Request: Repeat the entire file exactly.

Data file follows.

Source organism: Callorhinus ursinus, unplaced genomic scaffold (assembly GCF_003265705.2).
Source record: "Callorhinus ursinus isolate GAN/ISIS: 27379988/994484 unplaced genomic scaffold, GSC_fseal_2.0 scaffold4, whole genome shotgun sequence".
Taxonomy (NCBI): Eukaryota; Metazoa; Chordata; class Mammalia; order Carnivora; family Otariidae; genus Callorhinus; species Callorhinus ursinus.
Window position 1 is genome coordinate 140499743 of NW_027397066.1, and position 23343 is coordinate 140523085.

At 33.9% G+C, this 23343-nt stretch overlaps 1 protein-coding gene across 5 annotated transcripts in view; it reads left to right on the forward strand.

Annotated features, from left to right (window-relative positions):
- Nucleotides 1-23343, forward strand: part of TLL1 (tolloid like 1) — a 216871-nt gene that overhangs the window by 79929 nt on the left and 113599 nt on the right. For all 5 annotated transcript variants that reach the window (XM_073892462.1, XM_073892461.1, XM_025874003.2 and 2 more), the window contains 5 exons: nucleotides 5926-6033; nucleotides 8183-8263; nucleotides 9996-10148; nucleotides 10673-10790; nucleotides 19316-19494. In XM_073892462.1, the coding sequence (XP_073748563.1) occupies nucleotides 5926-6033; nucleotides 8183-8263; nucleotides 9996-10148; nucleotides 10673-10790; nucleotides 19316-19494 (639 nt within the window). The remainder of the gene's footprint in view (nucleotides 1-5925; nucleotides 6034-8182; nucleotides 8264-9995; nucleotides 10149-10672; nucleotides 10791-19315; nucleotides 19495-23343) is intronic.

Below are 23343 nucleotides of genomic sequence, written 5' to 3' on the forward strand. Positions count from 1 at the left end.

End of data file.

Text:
Source organism: Callorhinus ursinus, unplaced genomic scaffold (assembly GCF_003265705.2).
Source record: "Callorhinus ursinus isolate GAN/ISIS: 27379988/994484 unplaced genomic scaffold, GSC_fseal_2.0 scaffold4, whole genome shotgun sequence".
Taxonomy (NCBI): Eukaryota; Metazoa; Chordata; class Mammalia; order Carnivora; family Otariidae; genus Callorhinus; species Callorhinus ursinus.
Window position 1 is genome coordinate 140499743 of NW_027397066.1, and position 23343 is coordinate 140523085.

At 33.9% G+C, this 23343-nt stretch overlaps 1 protein-coding gene across 5 annotated transcripts in view; it reads left to right on the forward strand.

Annotated features, from left to right (window-relative positions):
- Nucleotides 1-23343, forward strand: part of TLL1 (tolloid like 1) — a 216871-nt gene that overhangs the window by 79929 nt on the left and 113599 nt on the right. For all 5 annotated transcript variants that reach the window (XM_073892462.1, XM_073892461.1, XM_025874003.2 and 2 more), the window contains 5 exons: nucleotides 5926-6033; nucleotides 8183-8263; nucleotides 9996-10148; nucleotides 10673-10790; nucleotides 19316-19494. In XM_073892462.1, the coding sequence (XP_073748563.1) occupies nucleotides 5926-6033; nucleotides 8183-8263; nucleotides 9996-10148; nucleotides 10673-10790; nucleotides 19316-19494 (639 nt within the window). The remainder of the gene's footprint in view (nucleotides 1-5925; nucleotides 6034-8182; nucleotides 8264-9995; nucleotides 10149-10672; nucleotides 10791-19315; nucleotides 19495-23343) is intronic.

Below are 23343 nucleotides of genomic sequence, written 5' to 3' on the forward strand. Positions count from 1 at the left end.